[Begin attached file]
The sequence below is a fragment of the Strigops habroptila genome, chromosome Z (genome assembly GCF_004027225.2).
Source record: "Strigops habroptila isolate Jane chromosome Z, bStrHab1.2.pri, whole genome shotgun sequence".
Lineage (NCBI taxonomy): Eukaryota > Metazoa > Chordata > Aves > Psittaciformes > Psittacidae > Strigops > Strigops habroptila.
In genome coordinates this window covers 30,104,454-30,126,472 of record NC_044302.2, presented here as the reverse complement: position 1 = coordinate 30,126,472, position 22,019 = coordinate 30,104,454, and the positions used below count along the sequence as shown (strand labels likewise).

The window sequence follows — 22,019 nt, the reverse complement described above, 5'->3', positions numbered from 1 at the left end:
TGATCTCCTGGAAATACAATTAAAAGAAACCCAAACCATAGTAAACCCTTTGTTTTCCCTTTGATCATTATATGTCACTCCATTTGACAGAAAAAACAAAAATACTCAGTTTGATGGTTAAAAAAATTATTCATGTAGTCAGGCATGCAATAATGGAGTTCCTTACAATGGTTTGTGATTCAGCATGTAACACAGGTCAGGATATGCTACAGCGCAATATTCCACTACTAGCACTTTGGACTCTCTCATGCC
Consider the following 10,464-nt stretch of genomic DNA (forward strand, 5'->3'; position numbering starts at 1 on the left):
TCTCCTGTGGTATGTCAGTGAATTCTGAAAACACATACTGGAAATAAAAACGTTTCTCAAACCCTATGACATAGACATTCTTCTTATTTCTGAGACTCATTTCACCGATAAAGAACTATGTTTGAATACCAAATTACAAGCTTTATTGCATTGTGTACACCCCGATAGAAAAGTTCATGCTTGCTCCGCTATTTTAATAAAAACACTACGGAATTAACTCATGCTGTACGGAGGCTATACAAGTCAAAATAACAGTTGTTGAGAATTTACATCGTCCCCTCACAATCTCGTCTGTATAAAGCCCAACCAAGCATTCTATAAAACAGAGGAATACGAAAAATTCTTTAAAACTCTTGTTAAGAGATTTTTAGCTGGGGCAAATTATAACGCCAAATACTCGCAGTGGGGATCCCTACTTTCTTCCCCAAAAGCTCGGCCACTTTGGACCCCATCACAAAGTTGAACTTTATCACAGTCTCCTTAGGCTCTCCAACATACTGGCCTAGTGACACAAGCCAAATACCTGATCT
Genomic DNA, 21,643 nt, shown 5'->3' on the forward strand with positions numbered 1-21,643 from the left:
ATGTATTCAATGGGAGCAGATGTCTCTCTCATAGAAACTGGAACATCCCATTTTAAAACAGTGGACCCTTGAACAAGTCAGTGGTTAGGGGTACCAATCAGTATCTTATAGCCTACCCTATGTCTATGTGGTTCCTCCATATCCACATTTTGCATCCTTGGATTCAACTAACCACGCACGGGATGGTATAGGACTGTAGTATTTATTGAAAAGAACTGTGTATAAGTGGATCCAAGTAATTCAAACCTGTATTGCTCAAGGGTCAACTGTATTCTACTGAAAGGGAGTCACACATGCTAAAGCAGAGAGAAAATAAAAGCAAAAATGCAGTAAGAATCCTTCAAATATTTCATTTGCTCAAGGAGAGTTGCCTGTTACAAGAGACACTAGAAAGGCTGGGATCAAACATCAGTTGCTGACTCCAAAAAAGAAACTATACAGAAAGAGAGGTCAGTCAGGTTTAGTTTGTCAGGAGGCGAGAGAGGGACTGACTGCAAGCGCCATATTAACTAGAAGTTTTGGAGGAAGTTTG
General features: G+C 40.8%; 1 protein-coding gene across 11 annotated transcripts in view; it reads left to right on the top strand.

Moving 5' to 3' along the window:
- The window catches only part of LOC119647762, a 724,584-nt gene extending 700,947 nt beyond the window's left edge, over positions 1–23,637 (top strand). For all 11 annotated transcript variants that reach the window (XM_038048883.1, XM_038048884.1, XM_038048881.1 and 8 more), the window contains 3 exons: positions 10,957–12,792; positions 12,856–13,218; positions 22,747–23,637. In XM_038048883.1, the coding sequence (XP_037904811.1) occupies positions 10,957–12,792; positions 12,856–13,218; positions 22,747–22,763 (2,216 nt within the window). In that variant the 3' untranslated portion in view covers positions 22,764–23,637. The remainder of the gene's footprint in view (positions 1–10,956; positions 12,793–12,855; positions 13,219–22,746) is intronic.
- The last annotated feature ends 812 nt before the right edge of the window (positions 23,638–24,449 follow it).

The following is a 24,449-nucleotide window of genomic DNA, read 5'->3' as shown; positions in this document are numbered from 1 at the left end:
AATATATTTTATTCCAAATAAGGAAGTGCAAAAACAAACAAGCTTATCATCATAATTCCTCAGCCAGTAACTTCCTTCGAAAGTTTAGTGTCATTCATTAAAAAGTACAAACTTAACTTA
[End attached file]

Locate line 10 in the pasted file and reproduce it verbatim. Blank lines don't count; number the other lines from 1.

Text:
ATGTATTCAATGGGAGCAGATGTCTCTCTCATAGAAACTGGAACATCCCATTTTAAAACAGTGGACCCTTGAACAAGTCAGTGGTTAGGGGTACCAATCAGTATCTTATAGCCTACCCTATGTCTATGTGGTTCCTCCATATCCACATTTTGCATCCTTGGATTCAACTAACCACGCACGGGATGGTATAGGACTGTAGTATTTATTGAAAAGAACTGTGTATAAGTGGATCCAAGTAATTCAAACCTGTATTGCTCAAGGGTCAACTGTATTCTACTGAAAGGGAGTCACACATGCTAAAGCAGAGAGAAAATAAAAGCAAAAATGCAGTAAGAATCCTTCAAATATTTCATTTGCTCAAGGAGAGTTGCCTGTTACAAGAGACACTAGAAAGGCTGGGATCAAACATCAGTTGCTGACTCCAAAAAAGAAACTATACAGAAAGAGAGGTCAGTCAGGTTTAGTTTGTCAGGAGGCGAGAGAGGGACTGACTGCAAGCGCCATATTAACTAGAAGTTTTGGAGGAAGTTTG